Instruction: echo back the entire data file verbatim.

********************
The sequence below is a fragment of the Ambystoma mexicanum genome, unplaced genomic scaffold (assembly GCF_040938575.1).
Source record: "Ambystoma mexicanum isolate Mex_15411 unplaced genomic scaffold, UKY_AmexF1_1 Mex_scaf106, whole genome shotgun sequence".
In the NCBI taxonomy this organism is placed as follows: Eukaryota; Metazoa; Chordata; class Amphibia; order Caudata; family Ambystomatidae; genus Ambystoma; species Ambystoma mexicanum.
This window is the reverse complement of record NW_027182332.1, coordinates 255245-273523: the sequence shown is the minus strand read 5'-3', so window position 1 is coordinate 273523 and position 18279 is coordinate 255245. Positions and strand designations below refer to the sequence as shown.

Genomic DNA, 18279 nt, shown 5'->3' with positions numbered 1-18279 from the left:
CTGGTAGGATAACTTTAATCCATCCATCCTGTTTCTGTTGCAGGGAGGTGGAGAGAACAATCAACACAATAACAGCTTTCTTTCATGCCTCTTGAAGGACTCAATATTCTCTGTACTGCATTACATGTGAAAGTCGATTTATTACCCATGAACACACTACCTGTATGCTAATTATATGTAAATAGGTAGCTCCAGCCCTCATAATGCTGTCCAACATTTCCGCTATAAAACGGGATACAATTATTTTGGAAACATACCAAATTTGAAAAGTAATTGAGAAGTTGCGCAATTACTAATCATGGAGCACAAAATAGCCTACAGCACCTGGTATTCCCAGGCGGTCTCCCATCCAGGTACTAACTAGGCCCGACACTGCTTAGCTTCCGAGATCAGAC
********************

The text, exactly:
The sequence below is a fragment of the Ambystoma mexicanum genome, unplaced genomic scaffold (assembly GCF_040938575.1).
Source record: "Ambystoma mexicanum isolate Mex_15411 unplaced genomic scaffold, UKY_AmexF1_1 Mex_scaf106, whole genome shotgun sequence".
In the NCBI taxonomy this organism is placed as follows: Eukaryota; Metazoa; Chordata; class Amphibia; order Caudata; family Ambystomatidae; genus Ambystoma; species Ambystoma mexicanum.
This window is the reverse complement of record NW_027182332.1, coordinates 255245-273523: the sequence shown is the minus strand read 5'-3', so window position 1 is coordinate 273523 and position 18279 is coordinate 255245. Positions and strand designations below refer to the sequence as shown.

Genomic DNA, 18279 nt, shown 5'->3' with positions numbered 1-18279 from the left:
CTGGTAGGATAACTTTAATCCATCCATCCTGTTTCTGTTGCAGGGAGGTGGAGAGAACAATCAACACAATAACAGCTTTCTTTCATGCCTCTTGAAGGACTCAATATTCTCTGTACTGCATTACATGTGAAAGTCGATTTATTACCCATGAACACACTACCTGTATGCTAATTATATGTAAATAGGTAGCTCCAGCCCTCATAATGCTGTCCAACATTTCCGCTATAAAACGGGATACAATTATTTTGGAAACATACCAAATTTGAAAAGTAATTGAGAAGTTGCGCAATTACTAATCATGGAGCACAAAATAGCCTACAGCACCTGGTATTCCCAGGCGGTCTCCCATCCAGGTACTAACTAGGCCCGACACTGCTTAGCTTCCGAGATCAGAC